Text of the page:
Happy Thursday to you,
Well Autumn has finally arrived, our log burner has been lit and the days are getting shorter.
This is my favourite time of year to exercise and get work done 🙂
I’ve completed 2 kettlebell workouts this week, had a row and been for a nice long morning walk.
I use long walks as a way to rest and recover while at the same time keeping things active. In the fitness world we call it ‘active recovery’.
Let’s take a further look at rest and recovery…
Rest and recovery
Rest is just as important as exercise and your requirements for rest proportionally increase the more active you are.
- Hard / Intense workouts need more rest days
- Easy / lighter workouts need less rest days
So if you lift heavy weights to failure for 1 hour you will need more rest days than if you lift lighter weights for 10 minutes.
So in answer to a very common question: “How often should I workout?”
The answer will always depend on how long / hard your workouts are.
The problem is, everyone recovers from exercise differently based on a number of personal factors including: age, genetics, experience, nutrition, daily job etc.
So when you are young you can exercise hard 5 or even 6 times per week but that all changes as you get older and recovery slows down.
Finding an intensity balance
A good way to approach workouts and rest is to think of exercise on a scale of 1 to 10.
- 1 = very easy / relaxing (eg. mobility warm up)
- 3 = easy (eg. long walk)
- 5 = moderate (eg. yoga class)
- 7 = challenging (eg. light kettlebell circuit)
- 10 = very hard / intense (eg. 300 kettlebell challenge)
Now based on the above intensity levels you can work on balancing your week so you do not overload yourself.
Here’s an example week:
- Monday – demanding kettlebell workout (9)
- Tuesday – yoga class (5)
- Wednesday – long walk (3)
- Thursday – light kettlebell circuit (7)
- Friday – steady rowing (6)
- Saturday – mobility practice (1)
- Sunday – gentle swim (4)
I have many weeks exactly like the one above.
It’s important to stay flexible so if you feel tired one day then dial down the intensity, conversely if you are brimming with energy do more.
Listening to your body is key and learning when to push and when to relax is only something you can discover for yourself.
4 Minute kettlebell workouts
I often get asked if 4 minutes is really enough.
My philosophy for short workouts is all based around getting more workouts completed more often.
There is nothing worse for your body than doing nothing all day other than sitting.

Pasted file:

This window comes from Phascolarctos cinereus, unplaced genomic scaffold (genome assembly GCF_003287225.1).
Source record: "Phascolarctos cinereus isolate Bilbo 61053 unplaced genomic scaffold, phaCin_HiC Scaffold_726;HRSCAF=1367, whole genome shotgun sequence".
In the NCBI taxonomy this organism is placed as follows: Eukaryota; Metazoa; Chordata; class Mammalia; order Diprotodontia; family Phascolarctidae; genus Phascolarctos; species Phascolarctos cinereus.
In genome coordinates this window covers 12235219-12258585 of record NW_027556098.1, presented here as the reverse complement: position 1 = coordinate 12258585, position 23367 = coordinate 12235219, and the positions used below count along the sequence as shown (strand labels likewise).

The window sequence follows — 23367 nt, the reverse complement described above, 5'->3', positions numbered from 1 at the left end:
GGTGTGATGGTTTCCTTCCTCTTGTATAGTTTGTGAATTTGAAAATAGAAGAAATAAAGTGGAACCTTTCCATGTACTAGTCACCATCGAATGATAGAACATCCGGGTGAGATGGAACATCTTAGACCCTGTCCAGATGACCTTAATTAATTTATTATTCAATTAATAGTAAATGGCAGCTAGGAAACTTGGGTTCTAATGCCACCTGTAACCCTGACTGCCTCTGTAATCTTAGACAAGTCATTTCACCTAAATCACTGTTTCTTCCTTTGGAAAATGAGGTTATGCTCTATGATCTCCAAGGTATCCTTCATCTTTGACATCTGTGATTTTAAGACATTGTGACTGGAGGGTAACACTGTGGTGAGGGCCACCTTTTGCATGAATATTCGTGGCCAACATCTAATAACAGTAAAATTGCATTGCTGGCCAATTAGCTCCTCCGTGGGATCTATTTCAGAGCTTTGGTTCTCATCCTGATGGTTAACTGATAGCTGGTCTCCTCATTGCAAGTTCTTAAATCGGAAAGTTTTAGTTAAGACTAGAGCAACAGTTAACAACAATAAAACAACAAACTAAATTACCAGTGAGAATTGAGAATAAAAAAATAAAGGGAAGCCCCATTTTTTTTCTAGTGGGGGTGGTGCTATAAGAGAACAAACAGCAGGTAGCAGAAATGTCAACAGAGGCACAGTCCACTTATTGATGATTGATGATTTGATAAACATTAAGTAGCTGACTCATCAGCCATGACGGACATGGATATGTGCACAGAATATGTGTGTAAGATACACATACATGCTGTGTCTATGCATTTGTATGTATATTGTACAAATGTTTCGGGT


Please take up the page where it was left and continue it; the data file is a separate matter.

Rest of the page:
As I have highlighted above shorter less intense workouts would fit into the bracket of 5 to 7 so you can usually get away with 3 – 5 per week.
You can always make them more intense by adding more weight or by repeating them but ultimately they allow you time to recover.
Little and often wins the health and fitness race every time 🙂
I encourage you to think about your week of activity.
How intense is each workout? Could you do less intense activities more often and balance intensity with more active recovery?
Here’s a 4 minute full body workout from my 50 kettlebell circuits:
- One arm swing x 30 secs each side
- Reverse lunge with rotation x 30 secs each side
- Clean x 30 secs each side
- One arm squat and press x 30 secs each side
Challenge your entire body and cardio with the above 4 kettlebell exercises.
Perform each movement one after the next without putting the kettlebell down or taking a rest.
After the 4 minutes you can take a 1 – 2 minute rest and repeat if you have the energy.
This weeks question:
Q. “Need some advice on the racked position. I was able to do the racked squat and reverse lunge and helped bear the weight on my arm with my free hand, but I still ended up with slight bruises on the tops of my wrists. Please help.”
A. The racked position is a crucial holding position when kettlebell training. The kettlebell should be held in one hand with the kettlebell resting on the forearm and against the chest. The elbow should be tucked in and the wrist straight.
Bruising on the wrist is usually caused by either poor wrist position (keep it straight) or bad kettlebell design. Poorly designed kettlebells have inadequate spacing between the handle and the kettlebell body resulting in the kettlebell pinching the wrist rather than resting on the forearm.
If this is the case then your kettlebell will probably be OK for swings, and holding the kettlebell with 2 hands (goblet squats etc.) but any overhead work or the racked position will cause problems.
You can try wearing sweat bands, like tennis players wear, to temporarily alleviate the problem.
I’ve written a complete article on buying kettlebells for when stocks get replenished worldwide.
I hope this helps.
P.S. Monday I’ll be re-releasing my 21 follow along workout DVD for a few days only so if you are interested look out for that email.